The platforms that host ejournal collections allow you to browse and search across all ejournals on their site and encounter titles of interest you may not have otherwise found. Unlike search engines, such as Google, these platforms allow you to effectively refine your search. You can be confident content is credible as it has been collated by the platform editors. It is clear where articles can be read for free through the Bodleian Libraries' subscriptions.

The ejournal collections have been selected by the Bodleian Libraries and you are able to access them for free because of institutional subscriptions. You will need your Oxford Single Sign On to access the ebooks if you are not on the University network.

  • Arts & Humanities Citation Index (ISI) more... less... Alternative name: Web of Science. Arts & Humanities Citation Index is a multidisciplinary index covering the journal literature of the arts and humanities. It fully covers 1,144 of the world's leading arts and humanities journals, and it indexes individually selected, relevant items from over 6,800 major science and social science journals.

JSTOR is a not-for-profit organization with a dual mission to create and maintain a trusted archive of important scholarly journals, and to provide access to these journals as widely as possible. JSTOR offers researchers the ability to retrieve high-resolution, scanned images of journal issues and pages as they were originally designed, printed, and illustrated. The journals archived in JSTOR span many disciplines.

Originally conceived as a project at The Andrew W. Mellon Foundation, JSTOR began as an effort to ease the increasing problems faced by libraries seeking to provide adequate shelf space for the long runs of backfiles of scholarly journals. JSTOR is not a current issues database. Because of JSTOR's archival mission, there is a gap, typically from 1 to 5 years, between the most recently published journal issue and the back issues available in JSTOR.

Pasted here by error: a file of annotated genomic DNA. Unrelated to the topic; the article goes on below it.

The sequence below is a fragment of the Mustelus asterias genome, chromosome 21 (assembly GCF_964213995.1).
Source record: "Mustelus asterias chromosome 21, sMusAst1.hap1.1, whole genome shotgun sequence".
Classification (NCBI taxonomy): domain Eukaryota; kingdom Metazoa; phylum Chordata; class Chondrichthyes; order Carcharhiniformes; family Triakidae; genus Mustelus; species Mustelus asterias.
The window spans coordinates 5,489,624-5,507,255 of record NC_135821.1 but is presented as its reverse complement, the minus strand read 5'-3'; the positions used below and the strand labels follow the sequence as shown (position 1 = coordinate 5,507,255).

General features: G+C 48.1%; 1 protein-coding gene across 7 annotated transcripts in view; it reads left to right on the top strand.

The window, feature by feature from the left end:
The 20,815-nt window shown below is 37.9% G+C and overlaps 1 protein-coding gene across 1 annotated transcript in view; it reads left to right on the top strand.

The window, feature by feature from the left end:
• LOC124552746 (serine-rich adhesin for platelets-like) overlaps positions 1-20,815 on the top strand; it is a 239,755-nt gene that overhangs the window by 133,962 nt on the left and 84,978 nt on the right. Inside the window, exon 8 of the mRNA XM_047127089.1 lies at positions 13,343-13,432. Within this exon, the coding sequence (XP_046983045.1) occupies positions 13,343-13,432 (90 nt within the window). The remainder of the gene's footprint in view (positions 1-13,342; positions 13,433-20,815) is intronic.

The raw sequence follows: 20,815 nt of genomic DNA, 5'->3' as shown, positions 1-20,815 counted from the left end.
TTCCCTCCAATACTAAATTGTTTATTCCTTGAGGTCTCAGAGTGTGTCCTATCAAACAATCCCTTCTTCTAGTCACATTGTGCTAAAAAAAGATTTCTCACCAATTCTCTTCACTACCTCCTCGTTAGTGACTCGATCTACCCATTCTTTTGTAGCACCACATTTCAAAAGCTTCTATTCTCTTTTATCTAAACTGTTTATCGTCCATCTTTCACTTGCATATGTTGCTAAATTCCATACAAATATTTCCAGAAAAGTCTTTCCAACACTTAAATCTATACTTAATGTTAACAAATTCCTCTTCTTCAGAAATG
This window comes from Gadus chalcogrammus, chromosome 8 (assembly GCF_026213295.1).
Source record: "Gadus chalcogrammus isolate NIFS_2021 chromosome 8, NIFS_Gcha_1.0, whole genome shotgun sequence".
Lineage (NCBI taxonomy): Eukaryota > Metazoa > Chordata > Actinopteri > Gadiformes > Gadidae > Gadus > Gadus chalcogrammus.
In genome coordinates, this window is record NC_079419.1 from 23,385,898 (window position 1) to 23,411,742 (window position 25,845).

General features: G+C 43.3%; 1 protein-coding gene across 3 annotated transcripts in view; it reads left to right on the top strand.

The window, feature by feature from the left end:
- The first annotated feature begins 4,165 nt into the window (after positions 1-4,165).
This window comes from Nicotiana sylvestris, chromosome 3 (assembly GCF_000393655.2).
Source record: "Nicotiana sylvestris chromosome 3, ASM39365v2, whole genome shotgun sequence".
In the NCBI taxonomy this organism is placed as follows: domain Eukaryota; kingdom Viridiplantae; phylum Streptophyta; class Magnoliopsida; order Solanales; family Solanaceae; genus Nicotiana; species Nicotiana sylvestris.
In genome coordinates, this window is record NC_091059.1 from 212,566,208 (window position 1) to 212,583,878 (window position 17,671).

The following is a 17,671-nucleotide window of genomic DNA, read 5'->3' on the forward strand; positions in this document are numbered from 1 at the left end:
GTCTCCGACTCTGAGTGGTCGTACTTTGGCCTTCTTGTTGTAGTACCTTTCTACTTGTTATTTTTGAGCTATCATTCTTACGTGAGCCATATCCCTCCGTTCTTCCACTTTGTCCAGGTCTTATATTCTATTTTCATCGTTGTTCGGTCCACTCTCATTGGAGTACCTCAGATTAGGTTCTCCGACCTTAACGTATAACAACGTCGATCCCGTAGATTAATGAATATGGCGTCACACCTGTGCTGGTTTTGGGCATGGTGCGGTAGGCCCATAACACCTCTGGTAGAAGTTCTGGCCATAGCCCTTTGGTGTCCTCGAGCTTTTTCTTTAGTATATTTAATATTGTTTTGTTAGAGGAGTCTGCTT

Browse journals published by Oxford University Press.

An online archive of digitized, full-image journal articles, Periodicals Archive Online (formerly PCI Full Text) offers unprecedented access to international, scholarly literature in the humanities and social sciences disciplines from 1802 to 2000. Many journals are non-English. Oxford has access to Collections 1, 2, 3, 4, 5, 7 and 8, which also includes The Spectator 1828-2000.

Note that Periodicals Archive Online is separate from other ProQuest databases such as British Periodicals.

The following is a list of ejournal collections applicable to those studying Creative Writing at Oxford and freely available on the web.

You do not need your Oxford Single Sign On to access these collections. Note, they are different to the ejournals subscribed to by the Bodleian Libraries for which you need your Single Sign On for access.

  • DOAJ The Directory of Open Access Journals (DOAJ) is a community-curated online directory that indexes and provides access to high quality, open access, peer-reviewed journals.
  • Google Scholar Used to search for scholarly literature including articles, theses, abstracts and books from a variety of publishers.
  • JSTOR JSTOR's collection of OA journals offers broad coverage in the field of humanities as well as other subject areas. You can create an account to access further content.